How can sacred music evangelize? Can drums and chant coexist in the same Church? And what does it mean to have 'unity without uniformity'?
(0:38) Horst Buchholz, Ph.D., director of sacred music for the Archdiocese of Detroit, explains why St. Augustine’s famous saying, “He who sings prays twice,” is actually a misquote. The narrator introduces the topic: Why does sacred music matter?
(3:32) Buchholz discusses the psychology of music, including research that shows people choose their churches for one of two reasons: the quality of the music, and the quality of the preaching. The narrator introduces a survey of Archdiocese of Detroit parishioners revealing local Catholics’ preferences in sacred music.
(7:23) Buchholz discusses the Second Vatican Council’s approach to sacred music, including its tradition of inculturation as well as its insistence that the pipe organ, chant and the use of Latin are “specially suited to the Roman liturgy,” while allowing for “unity without uniformity.”
(8:26) Wassim Sarweh, organist and music director at Old St. Mary’s Parish in Greektown, talks about the other-worldly qualities of Gregorian chant, the Church’s ancient musical language. Sarweh talks about how chant is different from other types of sacred music, and even has the power to make converts.
(12:40) Listeners are introduced to Santiago Fernandez, music director of the Church of the Holy Family in Novi, one of the largest multicultural (Spanish and English) parishes in the archdiocese. Fernandez discusses how a truly bilingual approach to sacred music brings the parish together in a profound way.
(16:45) Keir Ward, music director for Sacred Heart Parish in Detroit, talks about the impact of Gospel music on the African-American community. A lifelong Catholic, Ward has worked to incorporate the Gospel style — traditionally a Protestant tradition — into the city’s Catholic worship experience.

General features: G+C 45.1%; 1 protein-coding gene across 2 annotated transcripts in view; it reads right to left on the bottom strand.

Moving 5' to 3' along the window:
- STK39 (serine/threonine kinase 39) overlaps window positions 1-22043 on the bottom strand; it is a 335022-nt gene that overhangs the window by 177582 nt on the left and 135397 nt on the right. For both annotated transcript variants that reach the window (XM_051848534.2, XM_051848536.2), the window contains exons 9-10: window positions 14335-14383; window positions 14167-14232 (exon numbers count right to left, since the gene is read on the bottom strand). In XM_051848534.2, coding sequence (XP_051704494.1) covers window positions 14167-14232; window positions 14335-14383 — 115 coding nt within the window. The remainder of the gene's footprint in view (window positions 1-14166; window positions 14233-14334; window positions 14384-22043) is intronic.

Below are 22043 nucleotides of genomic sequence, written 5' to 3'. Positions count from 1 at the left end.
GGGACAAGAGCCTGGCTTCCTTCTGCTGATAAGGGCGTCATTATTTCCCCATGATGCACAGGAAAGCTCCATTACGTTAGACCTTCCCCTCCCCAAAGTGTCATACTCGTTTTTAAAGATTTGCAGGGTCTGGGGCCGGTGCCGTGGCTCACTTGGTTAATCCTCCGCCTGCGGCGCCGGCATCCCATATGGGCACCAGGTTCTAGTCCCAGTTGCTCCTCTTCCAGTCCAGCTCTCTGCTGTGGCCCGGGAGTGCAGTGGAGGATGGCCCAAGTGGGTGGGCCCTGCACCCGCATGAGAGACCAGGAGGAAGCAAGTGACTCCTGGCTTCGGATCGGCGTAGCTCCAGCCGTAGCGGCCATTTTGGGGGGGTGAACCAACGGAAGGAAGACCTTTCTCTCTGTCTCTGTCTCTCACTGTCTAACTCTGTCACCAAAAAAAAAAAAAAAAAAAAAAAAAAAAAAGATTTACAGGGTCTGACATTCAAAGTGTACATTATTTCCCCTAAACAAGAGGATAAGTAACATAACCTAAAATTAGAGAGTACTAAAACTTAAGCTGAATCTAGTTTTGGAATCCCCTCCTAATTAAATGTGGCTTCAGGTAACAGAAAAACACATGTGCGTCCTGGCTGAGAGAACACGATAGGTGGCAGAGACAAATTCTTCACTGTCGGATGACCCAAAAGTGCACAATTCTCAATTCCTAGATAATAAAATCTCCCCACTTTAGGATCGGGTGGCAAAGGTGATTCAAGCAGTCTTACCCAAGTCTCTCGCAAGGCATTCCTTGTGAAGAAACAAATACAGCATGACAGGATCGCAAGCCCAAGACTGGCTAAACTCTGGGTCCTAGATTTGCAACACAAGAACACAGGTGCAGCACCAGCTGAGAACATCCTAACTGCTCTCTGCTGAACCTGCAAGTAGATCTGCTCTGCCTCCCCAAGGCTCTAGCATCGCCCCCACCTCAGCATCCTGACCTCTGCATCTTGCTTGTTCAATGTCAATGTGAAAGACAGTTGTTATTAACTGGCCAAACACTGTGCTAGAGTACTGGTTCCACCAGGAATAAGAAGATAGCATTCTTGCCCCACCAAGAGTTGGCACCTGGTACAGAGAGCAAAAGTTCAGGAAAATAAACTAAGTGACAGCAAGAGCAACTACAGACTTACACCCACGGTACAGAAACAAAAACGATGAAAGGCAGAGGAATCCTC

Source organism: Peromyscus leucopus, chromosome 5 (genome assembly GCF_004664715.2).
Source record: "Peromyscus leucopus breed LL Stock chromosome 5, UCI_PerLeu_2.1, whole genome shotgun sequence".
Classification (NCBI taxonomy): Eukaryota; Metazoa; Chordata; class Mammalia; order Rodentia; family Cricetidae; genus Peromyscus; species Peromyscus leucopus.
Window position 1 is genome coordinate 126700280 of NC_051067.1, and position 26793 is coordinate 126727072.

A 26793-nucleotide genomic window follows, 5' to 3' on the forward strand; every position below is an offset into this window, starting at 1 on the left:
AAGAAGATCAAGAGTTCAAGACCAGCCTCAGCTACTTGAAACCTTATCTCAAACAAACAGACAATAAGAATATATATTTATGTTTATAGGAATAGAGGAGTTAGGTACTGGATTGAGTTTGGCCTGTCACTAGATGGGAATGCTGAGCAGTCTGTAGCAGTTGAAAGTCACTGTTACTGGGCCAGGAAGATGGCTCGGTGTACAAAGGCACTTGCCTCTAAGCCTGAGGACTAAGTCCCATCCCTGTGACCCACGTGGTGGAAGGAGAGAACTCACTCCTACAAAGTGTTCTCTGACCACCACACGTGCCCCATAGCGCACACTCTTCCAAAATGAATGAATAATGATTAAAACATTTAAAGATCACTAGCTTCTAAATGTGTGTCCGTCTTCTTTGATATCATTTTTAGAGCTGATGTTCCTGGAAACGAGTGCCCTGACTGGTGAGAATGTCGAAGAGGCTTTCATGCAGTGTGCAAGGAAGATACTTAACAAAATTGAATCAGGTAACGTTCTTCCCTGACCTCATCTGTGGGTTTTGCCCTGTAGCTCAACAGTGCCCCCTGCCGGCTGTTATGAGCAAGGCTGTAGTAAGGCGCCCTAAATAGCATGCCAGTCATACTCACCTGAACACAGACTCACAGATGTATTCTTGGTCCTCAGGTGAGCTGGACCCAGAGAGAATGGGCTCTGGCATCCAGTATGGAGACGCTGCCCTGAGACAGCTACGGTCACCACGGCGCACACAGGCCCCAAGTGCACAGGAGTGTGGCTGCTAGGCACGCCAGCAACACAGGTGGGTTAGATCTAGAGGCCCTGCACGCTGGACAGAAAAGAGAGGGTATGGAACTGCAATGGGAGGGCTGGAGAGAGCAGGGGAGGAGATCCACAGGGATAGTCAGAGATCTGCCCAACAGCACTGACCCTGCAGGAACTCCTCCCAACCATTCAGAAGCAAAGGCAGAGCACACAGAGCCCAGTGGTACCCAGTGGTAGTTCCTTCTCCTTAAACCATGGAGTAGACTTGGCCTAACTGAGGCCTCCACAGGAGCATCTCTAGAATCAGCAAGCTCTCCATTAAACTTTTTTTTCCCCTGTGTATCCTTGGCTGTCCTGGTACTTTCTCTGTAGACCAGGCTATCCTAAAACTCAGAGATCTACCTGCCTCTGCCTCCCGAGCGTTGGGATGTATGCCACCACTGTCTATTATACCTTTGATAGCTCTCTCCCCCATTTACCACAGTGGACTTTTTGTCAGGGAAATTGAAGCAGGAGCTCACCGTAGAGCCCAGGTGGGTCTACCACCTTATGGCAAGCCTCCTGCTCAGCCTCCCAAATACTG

(19:32) Ward discusses the deeply meaningful history of Gospel, which has its roots in Afro-spirituals sung by slaves, and what that history means for today’s music.
(22:06) We meet Josh Ross, music director at St. Anastasia Parish in Troy, where contemporary, upbeat Christian music is played during a 5 p.m. Sunday evening “young adult” Mass. Ross discusses what drew him to the contemporary style as a young man.
(23:47) Ross addresses the opinion held by some that guitars and drums have no place in the liturgy, insisting that his role as a music minister is to help people to pray.
(27:02) Susan Lindquist, director of the Cathedral Choir Academy of Detroit, talks about what Catholics can learn about music from children. The children she teaches don’t have a preferred style, Lindquist says, but love learning and singing all types. It’s important to foster a love of sacred music in children so they can grow up to take their “rightful place in the Church.”
(29:44) Ward concludes the podcast with a story about a woman who found her faith again despite personal struggles with the help of an old Gospel song, “God has smiled on me.”
Reporting, script and narration by Michael Stechschulte; production by Ron Pangborn
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